What is Assam Tea?
If you’ve ever sipped an English black tea, the chances are good that it was made with Assam leaves. As the base for most English Breakfast blends, Assam is one of the best known types of tea in the western world. As with most teas, the name “Assam” carries connotations about where the tea is grown, what variety of the plant is used to make it, and even how it is crafted. But given the proliferation of blends and flavored teas that use these leaves as a base, the definition can get muddled. So, what exactly is Assam tea?
Camellia Sinensis var. assamica
The broadest definition of Assam tea includes all teas crafted with the assamica variety of the Camellia sinensis tea plant. This variety (sometimes called a subspecies) is native to southern China and northern India, and specially adapted for the environment at latitudes near the equator. In contrast, most Chinese teas are crafted from Camellia sinensis var. sinensis leaves, a smaller leafed tea plant that is more resilient in cold weather.
Assamica, the broadleaf version of the Camellia sinensis plant, is grown in India, Sri Lanka, and other regions close to the equator. Despite it’s popularity today, it was not used for commercial tea crafting until the early 1800s, after British tea merchants had already tried to transplant the sinensis variety from China to India. The project had ended in failure, when the climate of India proved to be too stressful on the smaller plants. Instead, intrepid entrepreneurs turned to the native assamica plants, introduced to them by the local tribes. In the end, the efforts to import the sinensis bush led to crossbreeding and hybridization between the two, as well.
These native indian plants were discovered first in the northeastern corner of the Indian subcontinent, in a state called “Assam” by the colonial British. In fact, the Camellia sinensis variety was named for this region, as it was the origin point for the first samples analyzed by British scientists. The British government began leasing land in Assam to companies in 1839, and since then, the area has become one of the most prolific tea producing areas in the world, thanks to the long growing season and naturally suited climate.
Tea is grown in the low lying areas of Assam, where floodplains offer nutrient rich soil. The climate ranges from cool and arid in the winter to hot and rainy during the monsoon season. With plenty of rainfall and sunlight during the long growing season, tea bushes grow fast and thick in Assam, allowing for harvests to occur nearly all year round. Combined with the efficient production of the colonial plantation system, Assam quickly became the backbone of the British tea industry.
Harvesting & Crafting Assam Teas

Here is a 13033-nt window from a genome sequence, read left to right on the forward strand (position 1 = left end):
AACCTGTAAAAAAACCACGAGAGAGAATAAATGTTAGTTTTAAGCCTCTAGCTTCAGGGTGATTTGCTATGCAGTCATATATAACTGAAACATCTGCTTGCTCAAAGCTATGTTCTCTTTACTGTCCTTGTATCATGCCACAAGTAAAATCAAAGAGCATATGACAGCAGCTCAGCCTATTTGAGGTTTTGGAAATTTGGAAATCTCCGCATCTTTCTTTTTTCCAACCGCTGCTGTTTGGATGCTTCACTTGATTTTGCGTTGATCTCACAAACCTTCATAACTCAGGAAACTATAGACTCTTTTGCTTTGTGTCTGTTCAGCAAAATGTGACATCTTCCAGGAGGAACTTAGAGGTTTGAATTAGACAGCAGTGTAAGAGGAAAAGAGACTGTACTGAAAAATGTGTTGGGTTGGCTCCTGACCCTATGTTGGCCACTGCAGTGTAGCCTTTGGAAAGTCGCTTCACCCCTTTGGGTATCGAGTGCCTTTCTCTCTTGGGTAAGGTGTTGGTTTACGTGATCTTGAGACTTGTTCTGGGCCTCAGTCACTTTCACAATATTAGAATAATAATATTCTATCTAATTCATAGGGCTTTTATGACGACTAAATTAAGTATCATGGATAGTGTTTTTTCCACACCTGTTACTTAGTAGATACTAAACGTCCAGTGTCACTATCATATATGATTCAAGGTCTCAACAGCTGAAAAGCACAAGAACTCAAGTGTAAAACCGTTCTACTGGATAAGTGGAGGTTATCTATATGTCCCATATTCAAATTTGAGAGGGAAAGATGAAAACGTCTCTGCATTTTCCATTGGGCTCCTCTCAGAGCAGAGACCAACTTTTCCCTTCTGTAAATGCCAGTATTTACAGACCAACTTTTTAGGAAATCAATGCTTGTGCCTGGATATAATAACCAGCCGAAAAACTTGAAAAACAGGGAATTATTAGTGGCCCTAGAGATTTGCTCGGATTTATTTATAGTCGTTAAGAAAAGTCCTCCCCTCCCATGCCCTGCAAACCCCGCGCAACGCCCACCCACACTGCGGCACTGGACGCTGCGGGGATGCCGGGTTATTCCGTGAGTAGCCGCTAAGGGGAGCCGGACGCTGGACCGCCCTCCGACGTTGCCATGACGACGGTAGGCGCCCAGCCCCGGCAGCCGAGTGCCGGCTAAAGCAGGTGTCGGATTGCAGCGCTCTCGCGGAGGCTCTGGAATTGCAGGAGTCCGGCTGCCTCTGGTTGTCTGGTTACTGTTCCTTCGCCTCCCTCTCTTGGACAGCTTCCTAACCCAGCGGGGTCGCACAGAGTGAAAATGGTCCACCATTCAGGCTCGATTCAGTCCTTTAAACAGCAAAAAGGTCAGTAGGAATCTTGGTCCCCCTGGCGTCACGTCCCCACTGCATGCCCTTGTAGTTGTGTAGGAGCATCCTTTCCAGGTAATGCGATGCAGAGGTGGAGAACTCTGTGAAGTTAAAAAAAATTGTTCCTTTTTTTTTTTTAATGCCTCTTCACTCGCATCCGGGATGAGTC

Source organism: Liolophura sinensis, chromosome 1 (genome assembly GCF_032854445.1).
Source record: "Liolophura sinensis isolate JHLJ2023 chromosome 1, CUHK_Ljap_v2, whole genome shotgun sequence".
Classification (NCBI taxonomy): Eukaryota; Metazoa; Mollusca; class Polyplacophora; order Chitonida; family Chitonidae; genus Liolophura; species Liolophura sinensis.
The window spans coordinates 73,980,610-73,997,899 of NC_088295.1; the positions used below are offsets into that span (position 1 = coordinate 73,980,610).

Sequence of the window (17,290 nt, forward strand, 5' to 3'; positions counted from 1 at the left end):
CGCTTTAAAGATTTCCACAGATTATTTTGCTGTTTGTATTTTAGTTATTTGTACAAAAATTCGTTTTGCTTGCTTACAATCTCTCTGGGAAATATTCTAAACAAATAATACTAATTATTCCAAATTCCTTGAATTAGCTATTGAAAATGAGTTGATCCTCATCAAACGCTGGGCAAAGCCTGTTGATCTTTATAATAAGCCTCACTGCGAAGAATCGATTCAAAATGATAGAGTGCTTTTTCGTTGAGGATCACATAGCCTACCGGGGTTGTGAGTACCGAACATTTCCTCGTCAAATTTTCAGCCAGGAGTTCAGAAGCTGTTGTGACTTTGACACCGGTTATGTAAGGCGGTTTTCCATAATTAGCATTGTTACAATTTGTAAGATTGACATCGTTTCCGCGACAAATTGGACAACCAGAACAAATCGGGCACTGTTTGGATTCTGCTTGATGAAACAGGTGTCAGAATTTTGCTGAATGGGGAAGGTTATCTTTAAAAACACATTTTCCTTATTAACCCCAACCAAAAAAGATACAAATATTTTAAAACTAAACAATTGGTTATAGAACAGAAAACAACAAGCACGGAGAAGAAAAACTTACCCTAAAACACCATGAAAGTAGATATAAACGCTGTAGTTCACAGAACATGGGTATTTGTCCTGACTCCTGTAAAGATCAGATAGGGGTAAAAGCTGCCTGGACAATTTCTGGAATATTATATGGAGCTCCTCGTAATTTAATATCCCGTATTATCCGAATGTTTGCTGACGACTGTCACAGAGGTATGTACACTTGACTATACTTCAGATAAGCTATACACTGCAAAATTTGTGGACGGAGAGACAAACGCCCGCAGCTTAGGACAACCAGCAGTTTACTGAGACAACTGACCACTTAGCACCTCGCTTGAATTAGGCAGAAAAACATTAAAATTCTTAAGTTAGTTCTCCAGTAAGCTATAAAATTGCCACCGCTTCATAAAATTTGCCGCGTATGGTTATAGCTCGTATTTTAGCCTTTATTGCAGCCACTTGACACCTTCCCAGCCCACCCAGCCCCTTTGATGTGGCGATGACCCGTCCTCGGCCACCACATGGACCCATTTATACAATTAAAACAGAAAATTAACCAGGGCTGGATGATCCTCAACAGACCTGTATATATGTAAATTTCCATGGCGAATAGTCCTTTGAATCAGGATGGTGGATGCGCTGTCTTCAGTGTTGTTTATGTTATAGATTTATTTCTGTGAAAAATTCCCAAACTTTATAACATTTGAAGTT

Though Assam teas of the first and second “flush” are typically processed as premium teas, the bulk of Assam production occurs during the summer months, when the broad leaves of the assamica variety grow rapidly. The robust leaves are well suited to crafting black teas, which had already become popular in Europe when the assamica variety was discovered. To maximize production, everyday Assams are crafted using the CTC, or “cut, tear, curl” method. Essentially, the leaves are sheared from the leaves, torn into small pieces, and crushed or “curled” to break cell walls and increase the speed of oxidation. While this process maximizes the quantity of tea produced, it also creates a bold, often bitter brew. In Britain, where the water is hard and fresh milk is readily available to offset the bitterness, this quality of flavor was ideal.
The Assam teas produced in India never suited the taste of Chinese tea drinkers, who valued the lasting finish and smooth mouthfeel of a tea grown slowly and processed by hand. Thus, most black teas grown in China are still crafted from the leaves of Camellia sinensis var. sinensis, as they always have been.
But during the Japanese occupation of Taiwan, Assam plants were transplanted to the island in an effort to compete in the worldwide market. These Taiwanese Assams, and hybrid cultivars developed later, manage to marry the bold flavors of the Indian variety with the subtle flavor nuances and natural sweetness of high quality Chinese teas. The broadleaf plants grow slowly in the relatively temperate climate of Taiwan, and are harvested and processed by hand to avoid developing astringency and bitterness as the leaf oxidizes.
This year, our Formosa Red Assam and hybrid cultivar #18 are both bug bitten, or mi xiang, crops. As the plant is attacked by insects, it enters a second metabolism, sending more sugars to the leaf to promote growth, while also releasing a defensive enzyme that affects flavor. Together, the reactions create a “honey fragrance” within the leaf, which is emphasized with distinctly Taiwanese crafting. Try one of these Formosa Red teas today to taste a whole new side of the classic Assam leaf.
Sign up for our newsletter to get blog updates in your inbox!
Comments on this post (0)